That prompted me to google "powerpoint mistakes". Got many hits, including this funny and informative YouTube video by Don McMillan.
Interestingly, these sources often only tell you what to, or what not to do, but don't really tell you why.
For example, some would tell you "don't read the slides", "use a minimal font size of 24", "don't use more than 7 bullets on a slide", "don't use dark color text on dark background", etc.
But what are the common rationale behind all these dos and don'ts?
Usability -- that is whether it is easy for your audience to "use" (read, understand, see, etc.) your slides.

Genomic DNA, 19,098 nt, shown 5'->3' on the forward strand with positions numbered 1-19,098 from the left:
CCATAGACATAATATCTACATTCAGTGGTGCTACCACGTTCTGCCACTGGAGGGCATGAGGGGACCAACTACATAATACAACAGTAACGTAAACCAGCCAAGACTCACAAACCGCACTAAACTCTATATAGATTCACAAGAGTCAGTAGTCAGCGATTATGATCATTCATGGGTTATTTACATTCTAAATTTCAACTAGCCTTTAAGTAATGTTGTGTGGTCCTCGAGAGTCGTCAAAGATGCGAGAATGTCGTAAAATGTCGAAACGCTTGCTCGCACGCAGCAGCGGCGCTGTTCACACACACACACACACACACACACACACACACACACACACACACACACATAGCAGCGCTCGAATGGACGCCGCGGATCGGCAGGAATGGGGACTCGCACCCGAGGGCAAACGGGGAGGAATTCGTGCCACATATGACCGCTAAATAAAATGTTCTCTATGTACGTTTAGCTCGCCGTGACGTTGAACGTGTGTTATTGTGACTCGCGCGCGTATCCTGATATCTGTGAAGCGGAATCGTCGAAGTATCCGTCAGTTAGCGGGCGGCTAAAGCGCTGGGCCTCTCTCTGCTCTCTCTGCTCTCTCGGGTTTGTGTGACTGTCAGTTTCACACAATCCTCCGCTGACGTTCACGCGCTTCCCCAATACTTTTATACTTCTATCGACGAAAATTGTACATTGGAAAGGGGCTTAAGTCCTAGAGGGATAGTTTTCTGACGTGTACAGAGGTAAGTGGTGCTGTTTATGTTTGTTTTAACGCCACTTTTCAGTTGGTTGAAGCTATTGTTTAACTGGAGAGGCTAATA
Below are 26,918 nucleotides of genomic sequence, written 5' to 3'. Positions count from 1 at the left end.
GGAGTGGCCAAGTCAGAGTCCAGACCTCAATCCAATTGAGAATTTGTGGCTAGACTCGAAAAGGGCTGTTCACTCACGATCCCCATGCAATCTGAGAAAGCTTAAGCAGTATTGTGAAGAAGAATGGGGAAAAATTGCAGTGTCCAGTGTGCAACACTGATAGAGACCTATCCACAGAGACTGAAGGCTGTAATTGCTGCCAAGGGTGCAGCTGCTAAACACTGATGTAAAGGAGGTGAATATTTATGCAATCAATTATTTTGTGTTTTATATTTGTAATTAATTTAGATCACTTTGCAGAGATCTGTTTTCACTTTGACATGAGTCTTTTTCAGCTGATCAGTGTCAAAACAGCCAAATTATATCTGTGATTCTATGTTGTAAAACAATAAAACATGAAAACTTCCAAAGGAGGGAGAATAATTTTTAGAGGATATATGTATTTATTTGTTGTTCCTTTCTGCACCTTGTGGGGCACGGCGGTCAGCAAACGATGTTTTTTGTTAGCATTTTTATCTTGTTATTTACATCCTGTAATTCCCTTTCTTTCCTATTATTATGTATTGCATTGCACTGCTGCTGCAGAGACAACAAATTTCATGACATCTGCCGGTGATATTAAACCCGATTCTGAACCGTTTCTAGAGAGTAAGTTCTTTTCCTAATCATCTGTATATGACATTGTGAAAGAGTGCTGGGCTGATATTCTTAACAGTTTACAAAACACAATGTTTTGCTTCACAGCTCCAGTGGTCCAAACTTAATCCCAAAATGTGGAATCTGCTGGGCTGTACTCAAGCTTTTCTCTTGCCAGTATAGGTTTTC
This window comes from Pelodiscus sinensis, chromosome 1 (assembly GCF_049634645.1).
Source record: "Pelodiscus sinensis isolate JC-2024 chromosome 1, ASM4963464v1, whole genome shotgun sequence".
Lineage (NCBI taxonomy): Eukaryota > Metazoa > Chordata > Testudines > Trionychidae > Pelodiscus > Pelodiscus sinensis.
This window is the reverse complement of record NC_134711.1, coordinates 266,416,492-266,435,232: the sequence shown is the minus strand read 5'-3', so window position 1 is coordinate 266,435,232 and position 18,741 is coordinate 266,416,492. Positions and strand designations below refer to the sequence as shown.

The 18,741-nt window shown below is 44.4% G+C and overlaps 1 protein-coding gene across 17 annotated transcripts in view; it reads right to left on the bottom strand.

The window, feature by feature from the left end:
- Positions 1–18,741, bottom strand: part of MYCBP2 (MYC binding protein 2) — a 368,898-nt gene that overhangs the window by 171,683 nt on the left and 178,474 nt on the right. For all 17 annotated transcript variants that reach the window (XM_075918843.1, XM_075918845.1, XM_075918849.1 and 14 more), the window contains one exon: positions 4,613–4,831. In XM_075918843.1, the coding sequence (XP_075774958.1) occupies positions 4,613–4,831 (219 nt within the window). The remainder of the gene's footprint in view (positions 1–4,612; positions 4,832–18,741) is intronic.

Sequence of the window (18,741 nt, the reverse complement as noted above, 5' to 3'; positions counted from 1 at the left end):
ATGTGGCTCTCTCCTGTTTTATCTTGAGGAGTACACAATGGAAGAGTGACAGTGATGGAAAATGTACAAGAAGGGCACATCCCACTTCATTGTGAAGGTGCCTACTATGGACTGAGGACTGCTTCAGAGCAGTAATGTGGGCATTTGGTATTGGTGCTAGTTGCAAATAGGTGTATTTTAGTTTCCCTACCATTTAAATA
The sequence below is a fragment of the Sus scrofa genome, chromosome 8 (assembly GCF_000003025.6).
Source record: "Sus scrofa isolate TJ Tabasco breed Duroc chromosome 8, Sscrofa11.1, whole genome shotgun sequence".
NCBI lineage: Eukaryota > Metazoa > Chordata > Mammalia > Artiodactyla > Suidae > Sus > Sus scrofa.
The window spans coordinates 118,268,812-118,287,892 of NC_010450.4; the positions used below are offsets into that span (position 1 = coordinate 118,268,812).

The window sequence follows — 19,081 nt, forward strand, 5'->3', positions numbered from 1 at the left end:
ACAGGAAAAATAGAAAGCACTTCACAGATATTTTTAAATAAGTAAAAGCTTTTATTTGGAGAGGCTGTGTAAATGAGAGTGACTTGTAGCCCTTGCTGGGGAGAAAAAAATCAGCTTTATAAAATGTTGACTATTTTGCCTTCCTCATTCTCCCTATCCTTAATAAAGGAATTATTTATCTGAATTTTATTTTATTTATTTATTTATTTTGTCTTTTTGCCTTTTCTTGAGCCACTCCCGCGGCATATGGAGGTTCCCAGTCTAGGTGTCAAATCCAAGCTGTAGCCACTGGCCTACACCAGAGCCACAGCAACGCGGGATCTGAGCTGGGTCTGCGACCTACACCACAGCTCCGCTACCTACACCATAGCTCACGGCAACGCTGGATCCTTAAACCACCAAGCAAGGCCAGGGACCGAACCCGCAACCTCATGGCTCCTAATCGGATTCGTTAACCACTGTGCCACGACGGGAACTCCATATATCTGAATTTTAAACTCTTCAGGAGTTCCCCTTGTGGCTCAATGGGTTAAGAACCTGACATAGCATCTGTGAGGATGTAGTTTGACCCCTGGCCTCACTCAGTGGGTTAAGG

If you think about your slides' usability as the first priority, then I expect you can naturally fix many of your slides' problems. For example, you won't:
- use fonts smaller than 24, because audience in the last row of a room can't see the text
- use more than 7 bullets, slide gets visually complex, straining your audience's eyes
- use dark color text on dark background, because your audience will find it hard to read
- read slides, because your audience will find you boring,
- and the list goes on...
I think it's much better to only remember one thing -- the principle of good slide usability -- rather than having to remember a laundry list of dos and don'ts.
Usability is one focus of within the research area of Human-Computer Interaction. I think it also applies to slide design.